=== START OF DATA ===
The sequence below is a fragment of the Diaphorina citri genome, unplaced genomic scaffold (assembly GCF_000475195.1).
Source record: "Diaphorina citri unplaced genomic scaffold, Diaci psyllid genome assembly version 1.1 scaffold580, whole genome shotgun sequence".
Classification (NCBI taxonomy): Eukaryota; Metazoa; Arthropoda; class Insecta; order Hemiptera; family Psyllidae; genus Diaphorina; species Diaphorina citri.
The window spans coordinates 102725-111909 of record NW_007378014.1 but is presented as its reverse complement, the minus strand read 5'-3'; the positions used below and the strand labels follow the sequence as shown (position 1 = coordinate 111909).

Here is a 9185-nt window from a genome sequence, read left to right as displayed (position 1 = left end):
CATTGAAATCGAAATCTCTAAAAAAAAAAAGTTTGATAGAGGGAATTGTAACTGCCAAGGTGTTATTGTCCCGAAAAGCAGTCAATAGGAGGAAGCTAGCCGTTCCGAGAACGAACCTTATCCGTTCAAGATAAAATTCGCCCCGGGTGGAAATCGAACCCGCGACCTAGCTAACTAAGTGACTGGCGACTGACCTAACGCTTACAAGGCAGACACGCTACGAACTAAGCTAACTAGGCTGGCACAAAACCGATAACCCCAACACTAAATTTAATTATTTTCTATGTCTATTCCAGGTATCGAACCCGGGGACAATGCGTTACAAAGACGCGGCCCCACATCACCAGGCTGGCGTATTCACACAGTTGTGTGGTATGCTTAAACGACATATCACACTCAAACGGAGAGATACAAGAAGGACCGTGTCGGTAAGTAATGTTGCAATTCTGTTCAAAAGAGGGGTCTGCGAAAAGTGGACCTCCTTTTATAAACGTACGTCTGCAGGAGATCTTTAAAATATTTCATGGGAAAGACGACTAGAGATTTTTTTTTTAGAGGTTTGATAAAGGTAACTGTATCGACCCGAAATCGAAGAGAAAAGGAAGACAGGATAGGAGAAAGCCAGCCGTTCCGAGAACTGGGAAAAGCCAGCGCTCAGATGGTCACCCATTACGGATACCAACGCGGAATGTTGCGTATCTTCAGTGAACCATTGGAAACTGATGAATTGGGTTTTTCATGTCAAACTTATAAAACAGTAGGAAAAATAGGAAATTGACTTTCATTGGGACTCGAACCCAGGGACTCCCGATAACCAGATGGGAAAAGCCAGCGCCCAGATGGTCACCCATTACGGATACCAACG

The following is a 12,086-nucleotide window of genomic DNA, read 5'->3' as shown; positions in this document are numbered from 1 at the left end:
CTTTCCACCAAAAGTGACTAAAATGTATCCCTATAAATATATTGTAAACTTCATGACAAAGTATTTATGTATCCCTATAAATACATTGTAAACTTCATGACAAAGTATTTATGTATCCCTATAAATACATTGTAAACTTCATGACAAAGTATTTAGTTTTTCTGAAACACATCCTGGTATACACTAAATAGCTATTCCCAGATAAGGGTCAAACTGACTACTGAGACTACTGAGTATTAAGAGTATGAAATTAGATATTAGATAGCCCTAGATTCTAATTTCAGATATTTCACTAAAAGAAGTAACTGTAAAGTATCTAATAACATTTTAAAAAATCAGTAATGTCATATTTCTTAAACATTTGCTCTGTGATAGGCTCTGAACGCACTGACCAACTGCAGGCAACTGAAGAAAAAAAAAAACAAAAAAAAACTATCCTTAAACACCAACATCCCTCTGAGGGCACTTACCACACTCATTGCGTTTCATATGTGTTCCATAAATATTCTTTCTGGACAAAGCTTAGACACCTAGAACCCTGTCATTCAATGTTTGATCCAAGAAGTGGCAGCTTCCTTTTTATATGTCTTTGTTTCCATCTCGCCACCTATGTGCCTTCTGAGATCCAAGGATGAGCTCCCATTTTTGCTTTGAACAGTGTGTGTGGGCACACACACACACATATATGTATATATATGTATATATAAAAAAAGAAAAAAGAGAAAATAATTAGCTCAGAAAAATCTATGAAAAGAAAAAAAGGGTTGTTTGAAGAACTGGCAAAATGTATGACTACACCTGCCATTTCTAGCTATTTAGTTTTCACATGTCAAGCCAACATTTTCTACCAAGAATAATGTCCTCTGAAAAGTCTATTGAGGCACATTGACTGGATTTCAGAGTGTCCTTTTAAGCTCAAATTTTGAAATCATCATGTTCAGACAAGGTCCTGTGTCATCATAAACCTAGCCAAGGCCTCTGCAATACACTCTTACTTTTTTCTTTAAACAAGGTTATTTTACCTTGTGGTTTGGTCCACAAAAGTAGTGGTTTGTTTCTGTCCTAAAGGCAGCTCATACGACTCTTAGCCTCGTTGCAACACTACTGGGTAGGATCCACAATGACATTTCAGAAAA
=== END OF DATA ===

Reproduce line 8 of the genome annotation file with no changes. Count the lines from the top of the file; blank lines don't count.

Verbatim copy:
CTTTCCACCAAAAGTGACTAAAATGTATCCCTATAAATATATTGTAAACTTCATGACAAAGTATTTATGTATCCCTATAAATACATTGTAAACTTCATGACAAAGTATTTATGTATCCCTATAAATACATTGTAAACTTCATGACAAAGTATTTAGTTTTTCTGAAACACATCCTGGTATACACTAAATAGCTATTCCCAGATAAGGGTCAAACTGACTACTGAGACTACTGAGTATTAAGAGTATGAAATTAGATATTAGATAGCCCTAGATTCTAATTTCAGATATTTCACTAAAAGAAGTAACTGTAAAGTATCTAATAACATTTTAAAAAATCAGTAATGTCATATTTCTTAAACATTTGCTCTGTGATAGGCTCTGAACGCACTGACCAACTGCAGGCAACTGAAGAAAAAAAAAAACAAAAAAAAACTATCCTTAAACACCAACATCCCTCTGAGGGCACTTACCACACTCATTGCGTTTCATATGTGTTCCATAAATATTCTTTCTGGACAAAGCTTAGACACCTAGAACCCTGTCATTCAATGTTTGATCCAAGAAGTGGCAGCTTCCTTTTTATATGTCTTTGTTTCCATCTCGCCACCTATGTGCCTTCTGAGATCCAAGGATGAGCTCCCATTTTTGCTTTGAACAGTGTGTGTGGGCACACACACACACATATATGTATATATATGTATATATAAAAAAAGAAAAAAGAGAAAATAATTAGCTCAGAAAAATCTATGAAAAGAAAAAAAGGGTTGTTTGAAGAACTGGCAAAATGTATGACTACACCTGCCATTTCTAGCTATTTAGTTTTCACATGTCAAGCCAACATTTTCTACCAAGAATAATGTCCTCTGAAAAGTCTATTGAGGCACATTGACTGGATTTCAGAGTGTCCTTTTAAGCTCAAATTTTGAAATCATCATGTTCAGACAAGGTCCTGTGTCATCATAAACCTAGCCAAGGCCTCTGCAATACACTCTTACTTTTTTCTTTAAACAAGGTTATTTTACCTTGTGGTTTGGTCCACAAAAGTAGTGGTTTGTTTCTGTCCTAAAGGCAGCTCATACGACTCTTAGCCTCGTTGCAACACTACTGGGTAGGATCCACAATGACATTTCAGAAAA